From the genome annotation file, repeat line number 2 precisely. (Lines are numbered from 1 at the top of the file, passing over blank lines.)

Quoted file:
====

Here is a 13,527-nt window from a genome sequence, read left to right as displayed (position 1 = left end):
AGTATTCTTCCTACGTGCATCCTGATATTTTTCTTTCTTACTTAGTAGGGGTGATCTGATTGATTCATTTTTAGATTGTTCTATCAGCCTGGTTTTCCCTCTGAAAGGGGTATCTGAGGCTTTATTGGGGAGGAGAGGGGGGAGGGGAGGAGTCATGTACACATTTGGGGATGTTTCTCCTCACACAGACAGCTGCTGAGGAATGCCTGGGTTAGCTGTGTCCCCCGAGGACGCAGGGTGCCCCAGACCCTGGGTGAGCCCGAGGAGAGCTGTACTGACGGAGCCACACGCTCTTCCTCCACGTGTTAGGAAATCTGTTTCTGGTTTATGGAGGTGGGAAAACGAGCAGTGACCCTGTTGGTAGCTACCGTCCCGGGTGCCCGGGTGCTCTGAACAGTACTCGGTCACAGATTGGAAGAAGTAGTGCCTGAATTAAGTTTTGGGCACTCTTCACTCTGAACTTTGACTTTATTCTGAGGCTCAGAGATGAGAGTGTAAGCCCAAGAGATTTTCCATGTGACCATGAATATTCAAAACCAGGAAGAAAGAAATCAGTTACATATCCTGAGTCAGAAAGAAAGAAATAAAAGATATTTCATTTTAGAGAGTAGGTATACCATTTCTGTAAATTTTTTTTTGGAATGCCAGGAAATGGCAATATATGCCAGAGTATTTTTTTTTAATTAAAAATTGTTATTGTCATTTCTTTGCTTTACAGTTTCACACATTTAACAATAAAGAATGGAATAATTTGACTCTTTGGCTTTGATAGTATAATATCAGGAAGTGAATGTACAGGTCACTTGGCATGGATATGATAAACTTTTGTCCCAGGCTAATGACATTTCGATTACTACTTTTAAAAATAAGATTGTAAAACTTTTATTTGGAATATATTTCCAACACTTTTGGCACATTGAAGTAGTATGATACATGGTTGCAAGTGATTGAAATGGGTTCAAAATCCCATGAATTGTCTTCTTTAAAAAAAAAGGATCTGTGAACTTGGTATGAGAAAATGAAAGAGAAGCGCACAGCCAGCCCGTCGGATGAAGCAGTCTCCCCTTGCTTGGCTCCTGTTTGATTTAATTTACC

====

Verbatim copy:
AGTATTCTTCCTACGTGCATCCTGATATTTTTCTTTCTTACTTAGTAGGGGTGATCTGATTGATTCATTTTTAGATTGTTCTATCAGCCTGGTTTTCCCTCTGAAAGGGGTATCTGAGGCTTTATTGGGGAGGAGAGGGGGGAGGGGAGGAGTCATGTACACATTTGGGGATGTTTCTCCTCACACAGACAGCTGCTGAGGAATGCCTGGGTTAGCTGTGTCCCCCGAGGACGCAGGGTGCCCCAGACCCTGGGTGAGCCCGAGGAGAGCTGTACTGACGGAGCCACACGCTCTTCCTCCACGTGTTAGGAAATCTGTTTCTGGTTTATGGAGGTGGGAAAACGAGCAGTGACCCTGTTGGTAGCTACCGTCCCGGGTGCCCGGGTGCTCTGAACAGTACTCGGTCACAGATTGGAAGAAGTAGTGCCTGAATTAAGTTTTGGGCACTCTTCACTCTGAACTTTGACTTTATTCTGAGGCTCAGAGATGAGAGTGTAAGCCCAAGAGATTTTCCATGTGACCATGAATATTCAAAACCAGGAAGAAAGAAATCAGTTACATATCCTGAGTCAGAAAGAAAGAAATAAAAGATATTTCATTTTAGAGAGTAGGTATACCATTTCTGTAAATTTTTTTTTGGAATGCCAGGAAATGGCAATATATGCCAGAGTATTTTTTTTTAATTAAAAATTGTTATTGTCATTTCTTTGCTTTACAGTTTCACACATTTAACAATAAAGAATGGAATAATTTGACTCTTTGGCTTTGATAGTATAATATCAGGAAGTGAATGTACAGGTCACTTGGCATGGATATGATAAACTTTTGTCCCAGGCTAATGACATTTCGATTACTACTTTTAAAAATAAGATTGTAAAACTTTTATTTGGAATATATTTCCAACACTTTTGGCACATTGAAGTAGTATGATACATGGTTGCAAGTGATTGAAATGGGTTCAAAATCCCATGAATTGTCTTCTTTAAAAAAAAAGGATCTGTGAACTTGGTATGAGAAAATGAAAGAGAAGCGCACAGCCAGCCCGTCGGATGAAGCAGTCTCCCCTTGCTTGGCTCCTGTTTGATTTAATTTACC